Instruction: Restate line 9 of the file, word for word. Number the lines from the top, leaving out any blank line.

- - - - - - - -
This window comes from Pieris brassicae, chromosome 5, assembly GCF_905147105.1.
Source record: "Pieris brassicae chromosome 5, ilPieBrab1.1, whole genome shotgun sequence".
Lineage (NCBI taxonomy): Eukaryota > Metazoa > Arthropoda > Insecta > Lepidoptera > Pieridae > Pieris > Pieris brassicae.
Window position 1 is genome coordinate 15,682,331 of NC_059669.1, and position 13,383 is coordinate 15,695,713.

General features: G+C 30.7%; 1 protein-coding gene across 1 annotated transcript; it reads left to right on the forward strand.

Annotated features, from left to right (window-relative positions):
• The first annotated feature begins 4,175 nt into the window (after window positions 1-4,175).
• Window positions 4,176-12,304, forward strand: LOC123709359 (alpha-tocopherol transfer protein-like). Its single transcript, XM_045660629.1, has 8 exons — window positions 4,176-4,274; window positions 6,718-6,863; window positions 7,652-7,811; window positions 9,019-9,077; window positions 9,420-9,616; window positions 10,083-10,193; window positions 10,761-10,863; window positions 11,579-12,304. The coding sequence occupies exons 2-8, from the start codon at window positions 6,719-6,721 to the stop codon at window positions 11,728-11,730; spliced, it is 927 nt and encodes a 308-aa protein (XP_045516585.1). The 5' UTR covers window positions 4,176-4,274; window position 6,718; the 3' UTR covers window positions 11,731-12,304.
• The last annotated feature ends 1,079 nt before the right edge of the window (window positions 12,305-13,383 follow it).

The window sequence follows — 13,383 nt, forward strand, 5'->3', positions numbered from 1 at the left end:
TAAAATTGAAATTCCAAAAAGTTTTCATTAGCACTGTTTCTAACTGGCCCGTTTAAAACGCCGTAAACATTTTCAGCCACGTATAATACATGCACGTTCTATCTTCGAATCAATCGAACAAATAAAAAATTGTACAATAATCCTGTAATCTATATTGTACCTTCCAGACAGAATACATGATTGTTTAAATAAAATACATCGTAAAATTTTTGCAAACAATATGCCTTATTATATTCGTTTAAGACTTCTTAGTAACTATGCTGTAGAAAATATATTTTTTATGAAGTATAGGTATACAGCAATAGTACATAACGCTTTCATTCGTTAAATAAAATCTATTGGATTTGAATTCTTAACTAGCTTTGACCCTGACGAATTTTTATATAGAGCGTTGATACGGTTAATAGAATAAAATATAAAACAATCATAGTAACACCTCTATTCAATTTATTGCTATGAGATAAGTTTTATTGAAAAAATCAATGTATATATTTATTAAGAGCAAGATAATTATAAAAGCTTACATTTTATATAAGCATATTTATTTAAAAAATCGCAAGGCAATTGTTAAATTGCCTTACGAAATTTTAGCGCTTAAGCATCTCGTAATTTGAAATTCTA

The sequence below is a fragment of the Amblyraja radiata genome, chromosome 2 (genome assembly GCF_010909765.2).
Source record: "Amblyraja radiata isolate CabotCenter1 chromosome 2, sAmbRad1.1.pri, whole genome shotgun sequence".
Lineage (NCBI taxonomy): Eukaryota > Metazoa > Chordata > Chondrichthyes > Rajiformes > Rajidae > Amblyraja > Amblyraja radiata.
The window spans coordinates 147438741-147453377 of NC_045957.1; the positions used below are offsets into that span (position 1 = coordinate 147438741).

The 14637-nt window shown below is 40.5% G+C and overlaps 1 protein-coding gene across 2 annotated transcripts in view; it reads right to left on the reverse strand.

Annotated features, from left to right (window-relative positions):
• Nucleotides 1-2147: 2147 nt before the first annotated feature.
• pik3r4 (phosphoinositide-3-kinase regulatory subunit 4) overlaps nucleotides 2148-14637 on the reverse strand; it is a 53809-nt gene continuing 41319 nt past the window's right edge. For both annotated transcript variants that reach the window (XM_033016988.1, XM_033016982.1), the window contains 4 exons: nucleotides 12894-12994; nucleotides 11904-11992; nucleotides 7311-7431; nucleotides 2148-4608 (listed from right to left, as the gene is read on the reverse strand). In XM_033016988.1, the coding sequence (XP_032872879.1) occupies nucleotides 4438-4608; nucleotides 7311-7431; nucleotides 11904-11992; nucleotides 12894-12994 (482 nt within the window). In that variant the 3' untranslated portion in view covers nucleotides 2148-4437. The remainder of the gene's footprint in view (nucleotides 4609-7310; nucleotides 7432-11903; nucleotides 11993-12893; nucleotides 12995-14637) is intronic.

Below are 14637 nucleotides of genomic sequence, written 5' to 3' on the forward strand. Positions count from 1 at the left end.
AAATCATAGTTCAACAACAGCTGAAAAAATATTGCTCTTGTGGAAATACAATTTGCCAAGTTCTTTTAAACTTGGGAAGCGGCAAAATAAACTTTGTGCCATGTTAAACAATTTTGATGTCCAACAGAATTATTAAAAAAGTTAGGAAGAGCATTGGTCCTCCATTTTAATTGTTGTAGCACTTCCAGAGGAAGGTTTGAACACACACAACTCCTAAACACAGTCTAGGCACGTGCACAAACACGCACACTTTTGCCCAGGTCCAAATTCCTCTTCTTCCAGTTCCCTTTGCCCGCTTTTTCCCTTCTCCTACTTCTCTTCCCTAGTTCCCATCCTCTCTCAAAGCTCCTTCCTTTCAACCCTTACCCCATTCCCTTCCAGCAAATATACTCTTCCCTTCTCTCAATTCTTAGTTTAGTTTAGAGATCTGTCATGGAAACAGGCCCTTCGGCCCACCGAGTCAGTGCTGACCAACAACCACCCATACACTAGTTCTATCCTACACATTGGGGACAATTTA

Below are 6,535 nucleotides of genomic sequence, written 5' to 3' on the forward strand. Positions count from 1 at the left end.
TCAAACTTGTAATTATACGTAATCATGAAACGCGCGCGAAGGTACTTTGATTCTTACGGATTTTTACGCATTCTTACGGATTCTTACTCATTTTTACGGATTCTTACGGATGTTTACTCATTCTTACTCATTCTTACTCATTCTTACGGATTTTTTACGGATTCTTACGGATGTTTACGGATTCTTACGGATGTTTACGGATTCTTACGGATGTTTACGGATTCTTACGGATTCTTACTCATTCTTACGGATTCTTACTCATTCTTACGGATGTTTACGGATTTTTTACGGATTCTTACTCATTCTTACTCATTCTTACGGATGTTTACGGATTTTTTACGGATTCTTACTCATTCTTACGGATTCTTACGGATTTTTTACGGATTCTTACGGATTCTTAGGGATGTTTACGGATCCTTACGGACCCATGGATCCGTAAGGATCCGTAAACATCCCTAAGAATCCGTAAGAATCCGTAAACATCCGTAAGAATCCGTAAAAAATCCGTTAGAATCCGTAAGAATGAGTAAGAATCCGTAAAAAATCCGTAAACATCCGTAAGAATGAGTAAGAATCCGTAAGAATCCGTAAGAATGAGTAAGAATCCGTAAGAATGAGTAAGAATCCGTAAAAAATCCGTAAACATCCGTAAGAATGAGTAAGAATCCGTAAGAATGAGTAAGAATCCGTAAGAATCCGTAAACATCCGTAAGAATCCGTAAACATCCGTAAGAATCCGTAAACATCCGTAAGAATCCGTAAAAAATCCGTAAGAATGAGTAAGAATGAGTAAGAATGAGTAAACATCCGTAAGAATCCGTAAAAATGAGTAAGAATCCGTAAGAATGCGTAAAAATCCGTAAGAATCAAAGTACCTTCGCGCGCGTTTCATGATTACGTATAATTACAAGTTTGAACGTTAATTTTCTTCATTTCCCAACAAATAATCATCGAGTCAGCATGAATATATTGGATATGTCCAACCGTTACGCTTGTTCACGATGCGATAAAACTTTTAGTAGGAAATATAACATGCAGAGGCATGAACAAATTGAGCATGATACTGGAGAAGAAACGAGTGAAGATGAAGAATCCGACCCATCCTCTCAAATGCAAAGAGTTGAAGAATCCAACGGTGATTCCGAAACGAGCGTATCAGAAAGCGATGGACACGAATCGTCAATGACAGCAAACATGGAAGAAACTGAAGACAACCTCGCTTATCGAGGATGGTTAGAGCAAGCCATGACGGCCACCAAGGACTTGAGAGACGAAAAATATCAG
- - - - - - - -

• The last annotated feature ends 1,079 nt before the right edge of the window (window positions 12,305-13,383 follow it).